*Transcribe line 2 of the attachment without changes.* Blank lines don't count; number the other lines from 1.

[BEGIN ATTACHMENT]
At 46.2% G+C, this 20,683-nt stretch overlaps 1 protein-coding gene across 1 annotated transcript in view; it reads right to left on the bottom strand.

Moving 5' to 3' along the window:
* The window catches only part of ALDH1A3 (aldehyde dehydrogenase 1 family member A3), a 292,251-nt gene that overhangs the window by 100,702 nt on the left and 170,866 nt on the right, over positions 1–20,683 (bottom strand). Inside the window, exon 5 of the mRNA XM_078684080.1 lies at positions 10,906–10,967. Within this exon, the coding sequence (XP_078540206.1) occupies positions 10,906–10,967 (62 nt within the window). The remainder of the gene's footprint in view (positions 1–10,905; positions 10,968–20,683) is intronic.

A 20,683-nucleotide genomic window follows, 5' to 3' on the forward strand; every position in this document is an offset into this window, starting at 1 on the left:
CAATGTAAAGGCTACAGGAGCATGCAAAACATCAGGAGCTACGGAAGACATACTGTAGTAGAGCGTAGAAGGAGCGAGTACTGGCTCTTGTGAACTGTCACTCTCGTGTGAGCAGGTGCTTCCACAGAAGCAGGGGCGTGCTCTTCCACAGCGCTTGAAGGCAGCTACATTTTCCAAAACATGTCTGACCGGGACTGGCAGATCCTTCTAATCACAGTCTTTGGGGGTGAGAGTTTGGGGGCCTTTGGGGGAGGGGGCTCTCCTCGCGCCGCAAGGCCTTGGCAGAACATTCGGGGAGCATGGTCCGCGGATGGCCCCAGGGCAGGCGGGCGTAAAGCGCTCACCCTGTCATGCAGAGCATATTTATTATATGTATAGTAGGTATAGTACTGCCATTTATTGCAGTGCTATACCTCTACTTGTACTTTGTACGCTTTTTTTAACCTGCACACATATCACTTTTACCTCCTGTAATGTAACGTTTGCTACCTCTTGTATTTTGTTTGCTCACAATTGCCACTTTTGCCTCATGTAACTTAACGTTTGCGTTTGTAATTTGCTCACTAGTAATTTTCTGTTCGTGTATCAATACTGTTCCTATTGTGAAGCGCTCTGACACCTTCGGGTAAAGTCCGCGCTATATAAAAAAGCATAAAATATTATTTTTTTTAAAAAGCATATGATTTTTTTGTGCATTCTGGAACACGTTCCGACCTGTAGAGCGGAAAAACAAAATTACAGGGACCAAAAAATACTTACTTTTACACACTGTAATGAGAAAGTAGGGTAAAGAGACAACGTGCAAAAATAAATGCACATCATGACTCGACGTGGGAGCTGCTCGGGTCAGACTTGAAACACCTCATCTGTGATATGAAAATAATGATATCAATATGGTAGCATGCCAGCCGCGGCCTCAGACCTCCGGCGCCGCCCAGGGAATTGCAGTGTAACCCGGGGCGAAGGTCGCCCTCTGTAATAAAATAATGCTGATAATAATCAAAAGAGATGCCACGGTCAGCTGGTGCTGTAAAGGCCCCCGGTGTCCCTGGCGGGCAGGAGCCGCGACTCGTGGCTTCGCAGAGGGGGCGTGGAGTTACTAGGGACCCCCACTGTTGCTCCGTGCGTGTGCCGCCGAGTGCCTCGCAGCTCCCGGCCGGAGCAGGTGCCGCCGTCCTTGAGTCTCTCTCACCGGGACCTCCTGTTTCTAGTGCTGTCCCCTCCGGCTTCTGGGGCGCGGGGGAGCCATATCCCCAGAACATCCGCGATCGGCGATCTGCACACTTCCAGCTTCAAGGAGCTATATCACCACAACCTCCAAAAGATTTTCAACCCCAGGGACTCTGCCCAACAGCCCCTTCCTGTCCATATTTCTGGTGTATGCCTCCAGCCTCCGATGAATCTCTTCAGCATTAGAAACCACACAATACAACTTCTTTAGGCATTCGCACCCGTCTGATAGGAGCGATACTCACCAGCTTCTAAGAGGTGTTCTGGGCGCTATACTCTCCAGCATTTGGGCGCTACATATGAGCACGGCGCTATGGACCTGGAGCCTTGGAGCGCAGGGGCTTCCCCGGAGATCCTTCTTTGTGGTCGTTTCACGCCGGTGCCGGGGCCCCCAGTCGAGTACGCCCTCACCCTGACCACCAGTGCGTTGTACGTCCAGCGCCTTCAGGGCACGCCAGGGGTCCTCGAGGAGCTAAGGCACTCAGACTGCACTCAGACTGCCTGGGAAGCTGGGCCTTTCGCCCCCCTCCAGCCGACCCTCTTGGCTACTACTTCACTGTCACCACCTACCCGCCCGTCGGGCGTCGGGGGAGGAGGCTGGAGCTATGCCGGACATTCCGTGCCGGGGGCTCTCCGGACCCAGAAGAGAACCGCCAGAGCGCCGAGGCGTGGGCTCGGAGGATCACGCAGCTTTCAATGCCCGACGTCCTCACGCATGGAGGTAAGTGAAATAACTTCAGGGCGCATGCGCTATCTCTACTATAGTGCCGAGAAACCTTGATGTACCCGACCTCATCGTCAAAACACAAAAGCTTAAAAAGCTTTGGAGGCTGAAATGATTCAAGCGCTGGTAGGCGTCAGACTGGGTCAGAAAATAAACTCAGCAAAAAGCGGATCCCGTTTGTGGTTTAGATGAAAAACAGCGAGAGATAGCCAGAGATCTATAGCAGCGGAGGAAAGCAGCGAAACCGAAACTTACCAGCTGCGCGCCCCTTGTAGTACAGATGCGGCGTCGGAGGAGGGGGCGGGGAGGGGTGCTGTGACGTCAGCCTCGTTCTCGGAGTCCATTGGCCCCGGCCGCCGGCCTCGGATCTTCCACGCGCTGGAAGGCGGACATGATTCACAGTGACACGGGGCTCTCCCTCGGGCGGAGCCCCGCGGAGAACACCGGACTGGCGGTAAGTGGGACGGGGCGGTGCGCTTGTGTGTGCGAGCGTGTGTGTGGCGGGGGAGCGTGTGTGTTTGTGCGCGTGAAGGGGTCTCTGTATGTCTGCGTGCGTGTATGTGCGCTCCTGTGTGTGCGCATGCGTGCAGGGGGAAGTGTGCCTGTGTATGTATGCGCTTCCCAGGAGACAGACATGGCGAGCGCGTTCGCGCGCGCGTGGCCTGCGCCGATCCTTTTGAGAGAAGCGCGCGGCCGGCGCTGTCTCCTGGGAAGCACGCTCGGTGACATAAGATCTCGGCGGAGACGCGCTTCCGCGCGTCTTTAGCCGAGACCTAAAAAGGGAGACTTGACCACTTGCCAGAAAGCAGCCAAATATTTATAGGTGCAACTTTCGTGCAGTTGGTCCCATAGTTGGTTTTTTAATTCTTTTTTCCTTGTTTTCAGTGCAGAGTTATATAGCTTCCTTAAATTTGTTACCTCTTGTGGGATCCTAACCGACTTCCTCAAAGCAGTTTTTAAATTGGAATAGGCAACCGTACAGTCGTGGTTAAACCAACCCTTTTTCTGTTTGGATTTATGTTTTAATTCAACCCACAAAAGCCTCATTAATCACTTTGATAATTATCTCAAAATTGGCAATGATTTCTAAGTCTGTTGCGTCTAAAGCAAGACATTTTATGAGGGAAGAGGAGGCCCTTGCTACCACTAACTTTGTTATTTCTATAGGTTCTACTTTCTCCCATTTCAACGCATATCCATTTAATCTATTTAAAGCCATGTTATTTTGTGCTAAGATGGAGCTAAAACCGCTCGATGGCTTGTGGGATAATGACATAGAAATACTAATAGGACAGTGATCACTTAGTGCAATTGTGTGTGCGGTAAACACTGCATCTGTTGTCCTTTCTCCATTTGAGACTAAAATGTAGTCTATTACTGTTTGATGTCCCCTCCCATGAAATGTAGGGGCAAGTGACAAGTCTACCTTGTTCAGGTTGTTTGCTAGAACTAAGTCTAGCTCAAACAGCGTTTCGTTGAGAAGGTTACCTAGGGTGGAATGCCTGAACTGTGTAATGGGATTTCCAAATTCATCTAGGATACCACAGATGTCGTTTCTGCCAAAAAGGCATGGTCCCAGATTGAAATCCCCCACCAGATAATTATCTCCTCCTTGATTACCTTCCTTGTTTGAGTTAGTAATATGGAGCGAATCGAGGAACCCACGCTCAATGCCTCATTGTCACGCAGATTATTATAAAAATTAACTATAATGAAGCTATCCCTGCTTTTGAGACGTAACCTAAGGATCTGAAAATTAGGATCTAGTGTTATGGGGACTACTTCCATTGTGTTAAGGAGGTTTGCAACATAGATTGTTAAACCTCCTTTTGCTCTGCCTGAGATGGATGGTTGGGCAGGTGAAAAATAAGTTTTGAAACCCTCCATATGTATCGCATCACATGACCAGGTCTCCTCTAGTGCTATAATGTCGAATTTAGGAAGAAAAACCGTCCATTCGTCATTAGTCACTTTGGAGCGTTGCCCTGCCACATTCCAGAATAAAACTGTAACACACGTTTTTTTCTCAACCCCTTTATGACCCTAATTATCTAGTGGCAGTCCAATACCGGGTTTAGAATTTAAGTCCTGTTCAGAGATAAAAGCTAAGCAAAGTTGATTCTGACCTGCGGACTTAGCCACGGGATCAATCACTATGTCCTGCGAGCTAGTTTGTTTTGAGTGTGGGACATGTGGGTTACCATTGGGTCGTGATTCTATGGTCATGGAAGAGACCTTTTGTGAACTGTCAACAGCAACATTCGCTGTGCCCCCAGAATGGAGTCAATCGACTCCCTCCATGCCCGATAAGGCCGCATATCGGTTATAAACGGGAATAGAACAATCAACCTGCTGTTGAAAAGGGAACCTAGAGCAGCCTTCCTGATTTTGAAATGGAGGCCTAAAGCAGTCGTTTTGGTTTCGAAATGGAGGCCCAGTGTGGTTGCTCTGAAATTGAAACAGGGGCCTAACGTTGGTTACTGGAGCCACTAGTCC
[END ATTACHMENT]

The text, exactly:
Moving 5' to 3' along the window: